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Rats/Mice
Rats/Mice

Why Rodents Need To Be Removed Quickly

Rodents find and eat leftover food, pet food or scraps if they are not properly stored. They will quickly move into a house or building, particularly in winter. As they can produce many litters of offspring each year, their numbers build rapidly. Rodents are most active at night and are not often seen during the day.

They chew objects to keep their incisor teeth short and this can include electrical wiring creating dangerous situations in the home. They detect chemicals in food and also become ‘bait shy’ making off-the-shelf baits ineffective quickly.

 

Major Problems Require Professional Solutions

A professional rodent treatment by trained officers is your best choice to stop the presence of rats and mice in your home and save you any hassle. We are trained in rodent biology, breeding habits and the latest methods of keeping them at bay.

 

Targeted Rodent Control Treatments

We carefully inspect your home to determine reasons a rodent infestation. We give particular attention to:

  • The need to block entry points
  • Hygiene and housekeeping
  • The use of appropriate baits and bait stations
  • Planned placement of bait stations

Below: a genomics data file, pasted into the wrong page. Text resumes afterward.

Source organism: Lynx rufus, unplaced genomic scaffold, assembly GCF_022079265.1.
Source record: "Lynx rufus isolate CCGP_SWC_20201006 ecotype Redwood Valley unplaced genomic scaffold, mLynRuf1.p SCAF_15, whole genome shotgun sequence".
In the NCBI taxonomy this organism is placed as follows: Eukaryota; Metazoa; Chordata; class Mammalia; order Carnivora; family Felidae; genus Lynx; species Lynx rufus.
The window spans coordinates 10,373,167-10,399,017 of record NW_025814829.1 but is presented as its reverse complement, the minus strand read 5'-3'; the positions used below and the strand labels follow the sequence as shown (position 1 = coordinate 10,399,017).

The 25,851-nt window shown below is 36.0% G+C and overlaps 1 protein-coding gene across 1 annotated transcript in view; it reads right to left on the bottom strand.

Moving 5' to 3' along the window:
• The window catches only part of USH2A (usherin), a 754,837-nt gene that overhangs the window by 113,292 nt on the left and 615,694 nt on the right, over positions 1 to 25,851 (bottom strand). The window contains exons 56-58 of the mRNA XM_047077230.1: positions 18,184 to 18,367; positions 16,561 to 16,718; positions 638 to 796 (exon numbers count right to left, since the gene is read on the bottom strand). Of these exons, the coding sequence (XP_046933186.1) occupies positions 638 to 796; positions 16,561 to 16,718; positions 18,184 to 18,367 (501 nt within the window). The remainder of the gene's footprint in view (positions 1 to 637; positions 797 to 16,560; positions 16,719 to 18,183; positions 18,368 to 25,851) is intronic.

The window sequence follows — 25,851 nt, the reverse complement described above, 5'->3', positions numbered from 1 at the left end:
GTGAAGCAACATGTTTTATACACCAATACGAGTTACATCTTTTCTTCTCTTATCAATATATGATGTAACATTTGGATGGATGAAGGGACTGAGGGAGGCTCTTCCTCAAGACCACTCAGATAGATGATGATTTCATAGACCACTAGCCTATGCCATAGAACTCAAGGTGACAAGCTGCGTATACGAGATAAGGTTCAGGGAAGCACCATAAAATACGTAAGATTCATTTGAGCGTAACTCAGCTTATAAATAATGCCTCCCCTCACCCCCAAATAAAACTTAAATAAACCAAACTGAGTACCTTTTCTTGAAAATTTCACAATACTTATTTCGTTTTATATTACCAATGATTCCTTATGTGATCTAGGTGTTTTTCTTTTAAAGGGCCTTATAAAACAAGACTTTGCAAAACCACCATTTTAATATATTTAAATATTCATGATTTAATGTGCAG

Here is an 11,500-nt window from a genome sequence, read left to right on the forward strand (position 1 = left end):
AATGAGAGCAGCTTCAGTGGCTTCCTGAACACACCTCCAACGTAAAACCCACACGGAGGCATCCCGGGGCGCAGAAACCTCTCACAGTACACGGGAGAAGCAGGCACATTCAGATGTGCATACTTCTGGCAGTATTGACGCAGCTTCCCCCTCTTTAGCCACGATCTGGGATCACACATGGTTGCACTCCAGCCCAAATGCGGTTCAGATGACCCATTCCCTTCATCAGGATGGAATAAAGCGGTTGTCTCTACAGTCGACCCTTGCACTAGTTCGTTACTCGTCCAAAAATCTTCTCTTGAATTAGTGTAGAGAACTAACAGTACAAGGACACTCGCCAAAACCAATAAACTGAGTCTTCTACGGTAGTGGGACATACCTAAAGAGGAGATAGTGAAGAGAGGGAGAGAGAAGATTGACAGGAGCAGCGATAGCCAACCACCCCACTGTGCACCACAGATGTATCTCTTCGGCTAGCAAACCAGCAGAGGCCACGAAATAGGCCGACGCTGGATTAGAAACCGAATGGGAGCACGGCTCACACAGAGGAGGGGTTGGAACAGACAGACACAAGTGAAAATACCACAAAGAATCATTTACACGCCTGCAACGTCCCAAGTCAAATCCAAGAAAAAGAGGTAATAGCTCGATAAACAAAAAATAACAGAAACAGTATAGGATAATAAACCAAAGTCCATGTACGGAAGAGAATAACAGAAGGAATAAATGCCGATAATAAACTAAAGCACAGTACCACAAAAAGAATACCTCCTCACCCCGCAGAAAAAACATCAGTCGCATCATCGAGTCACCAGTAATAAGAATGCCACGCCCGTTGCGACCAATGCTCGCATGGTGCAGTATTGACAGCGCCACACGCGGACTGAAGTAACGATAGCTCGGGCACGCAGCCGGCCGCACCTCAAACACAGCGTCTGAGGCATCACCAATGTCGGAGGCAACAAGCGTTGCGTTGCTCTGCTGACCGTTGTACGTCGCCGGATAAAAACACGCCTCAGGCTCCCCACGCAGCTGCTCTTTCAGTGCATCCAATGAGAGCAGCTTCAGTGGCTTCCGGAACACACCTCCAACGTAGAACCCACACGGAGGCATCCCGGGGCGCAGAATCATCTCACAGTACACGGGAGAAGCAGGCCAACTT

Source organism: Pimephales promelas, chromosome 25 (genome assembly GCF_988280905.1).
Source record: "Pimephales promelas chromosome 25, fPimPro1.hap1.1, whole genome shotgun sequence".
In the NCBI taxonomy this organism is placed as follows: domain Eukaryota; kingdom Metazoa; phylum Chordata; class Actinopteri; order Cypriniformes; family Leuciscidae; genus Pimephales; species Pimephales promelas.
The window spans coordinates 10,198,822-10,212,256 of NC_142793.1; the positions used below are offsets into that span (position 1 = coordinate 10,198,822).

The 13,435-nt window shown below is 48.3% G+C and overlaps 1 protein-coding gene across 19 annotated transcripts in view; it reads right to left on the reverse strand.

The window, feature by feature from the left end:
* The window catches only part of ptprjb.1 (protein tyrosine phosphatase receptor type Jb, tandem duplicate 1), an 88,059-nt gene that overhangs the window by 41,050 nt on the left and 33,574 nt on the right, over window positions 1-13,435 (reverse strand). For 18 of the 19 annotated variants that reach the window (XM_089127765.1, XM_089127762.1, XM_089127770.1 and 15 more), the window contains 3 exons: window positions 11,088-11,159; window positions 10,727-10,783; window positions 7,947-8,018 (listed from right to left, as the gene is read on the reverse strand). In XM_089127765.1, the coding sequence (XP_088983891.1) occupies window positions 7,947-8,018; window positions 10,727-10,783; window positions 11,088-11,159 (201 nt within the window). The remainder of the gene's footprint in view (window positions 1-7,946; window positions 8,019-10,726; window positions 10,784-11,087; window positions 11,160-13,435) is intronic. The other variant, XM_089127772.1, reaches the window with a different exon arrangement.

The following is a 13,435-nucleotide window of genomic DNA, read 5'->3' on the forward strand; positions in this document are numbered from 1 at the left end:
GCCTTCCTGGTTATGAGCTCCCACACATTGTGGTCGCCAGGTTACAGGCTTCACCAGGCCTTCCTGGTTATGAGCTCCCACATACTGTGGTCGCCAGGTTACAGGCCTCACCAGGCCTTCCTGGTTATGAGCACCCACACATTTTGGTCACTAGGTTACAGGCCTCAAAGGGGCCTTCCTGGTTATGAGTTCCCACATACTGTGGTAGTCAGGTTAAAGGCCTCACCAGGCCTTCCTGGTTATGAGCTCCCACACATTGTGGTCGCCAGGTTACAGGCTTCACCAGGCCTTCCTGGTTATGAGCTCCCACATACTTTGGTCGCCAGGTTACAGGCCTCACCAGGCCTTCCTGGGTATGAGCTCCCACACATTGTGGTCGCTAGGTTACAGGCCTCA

• Follow up calls to monitor activity

There are three commensal rodent pests that have long been associated with people:

  • Black rat – Rattus rattus
  • Brown rat – Rattus norvegicus
  • House mouse – Mus musculus

Some rodents are seen as critical agricultural pests, consuming or rendering inedible large quantities of stored food. It has been estimated that in Asia in just one year, rats and mice can remove rice from the human food chain that could have fed nearly 200 million people*.

The curiosity and inquisitiveness of rats and mice when exploring for food sources and shelter causes damage to property and structures as well as food. Their constant gnawing can damage insulation, pipes, doors, floorboards and they will also shred soft materials for nesting.

People have become a reliable source of food and shelter for these rodents since our ancestors progressed from hunter gathers to farmers. Rodents are cautious yet inquisitive and have learnt to avoid capture and be wary of poisons, making them complicated pests to control.

They are also carriers of disease as pathogens in their urine and faeces transmit diseases such as Hantavirus, Salmonellosis and the case of rats Weil’s disease (Leptospirosis), as well as Rat bite fever.